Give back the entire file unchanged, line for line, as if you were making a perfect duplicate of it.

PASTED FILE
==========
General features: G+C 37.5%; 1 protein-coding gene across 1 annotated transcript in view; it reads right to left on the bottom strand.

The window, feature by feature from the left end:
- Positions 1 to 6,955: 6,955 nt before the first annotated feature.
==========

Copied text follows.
General features: G+C 37.5%; 1 protein-coding gene across 1 annotated transcript in view; it reads right to left on the bottom strand.

The window, feature by feature from the left end:
- Positions 1 to 6,955: 6,955 nt before the first annotated feature.